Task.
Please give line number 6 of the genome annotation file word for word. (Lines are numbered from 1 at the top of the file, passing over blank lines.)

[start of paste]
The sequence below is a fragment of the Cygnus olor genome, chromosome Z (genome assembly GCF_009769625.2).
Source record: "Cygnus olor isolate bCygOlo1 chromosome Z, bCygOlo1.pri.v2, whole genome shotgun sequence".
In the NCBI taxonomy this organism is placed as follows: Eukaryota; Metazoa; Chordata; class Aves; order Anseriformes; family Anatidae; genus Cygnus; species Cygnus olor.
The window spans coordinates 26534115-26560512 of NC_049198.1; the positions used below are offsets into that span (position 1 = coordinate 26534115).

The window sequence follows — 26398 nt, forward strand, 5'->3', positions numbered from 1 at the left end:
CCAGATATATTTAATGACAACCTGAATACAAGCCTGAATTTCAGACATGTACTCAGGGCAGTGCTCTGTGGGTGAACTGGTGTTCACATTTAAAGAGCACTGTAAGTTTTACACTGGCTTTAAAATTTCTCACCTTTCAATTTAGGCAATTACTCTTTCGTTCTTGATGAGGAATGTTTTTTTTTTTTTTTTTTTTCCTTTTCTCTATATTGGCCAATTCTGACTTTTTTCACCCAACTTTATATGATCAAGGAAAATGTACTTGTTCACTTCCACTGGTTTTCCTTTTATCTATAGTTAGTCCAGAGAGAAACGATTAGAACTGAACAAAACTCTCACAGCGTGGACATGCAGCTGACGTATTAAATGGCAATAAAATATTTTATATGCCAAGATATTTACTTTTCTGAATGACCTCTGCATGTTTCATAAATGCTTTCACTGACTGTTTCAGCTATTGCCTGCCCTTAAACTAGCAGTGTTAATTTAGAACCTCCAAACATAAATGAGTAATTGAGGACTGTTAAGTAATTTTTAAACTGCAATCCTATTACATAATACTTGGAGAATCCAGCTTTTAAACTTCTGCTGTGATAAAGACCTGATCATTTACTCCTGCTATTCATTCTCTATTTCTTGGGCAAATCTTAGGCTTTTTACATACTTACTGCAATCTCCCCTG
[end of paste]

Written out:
CCAGATATATTTAATGACAACCTGAATACAAGCCTGAATTTCAGACATGTACTCAGGGCAGTGCTCTGTGGGTGAACTGGTGTTCACATTTAAAGAGCACTGTAAGTTTTACACTGGCTTTAAAATTTCTCACCTTTCAATTTAGGCAATTACTCTTTCGTTCTTGATGAGGAATGTTTTTTTTTTTTTTTTTTTTCCTTTTCTCTATATTGGCCAATTCTGACTTTTTTCACCCAACTTTATATGATCAAGGAAAATGTACTTGTTCACTTCCACTGGTTTTCCTTTTATCTATAGTTAGTCCAGAGAGAAACGATTAGAACTGAACAAAACTCTCACAGCGTGGACATGCAGCTGACGTATTAAATGGCAATAAAATATTTTATATGCCAAGATATTTACTTTTCTGAATGACCTCTGCATGTTTCATAAATGCTTTCACTGACTGTTTCAGCTATTGCCTGCCCTTAAACTAGCAGTGTTAATTTAGAACCTCCAAACATAAATGAGTAATTGAGGACTGTTAAGTAATTTTTAAACTGCAATCCTATTACATAATACTTGGAGAATCCAGCTTTTAAACTTCTGCTGTGATAAAGACCTGATCATTTACTCCTGCTATTCATTCTCTATTTCTTGGGCAAATCTTAGGCTTTTTACATACTTACTGCAATCTCCCCTG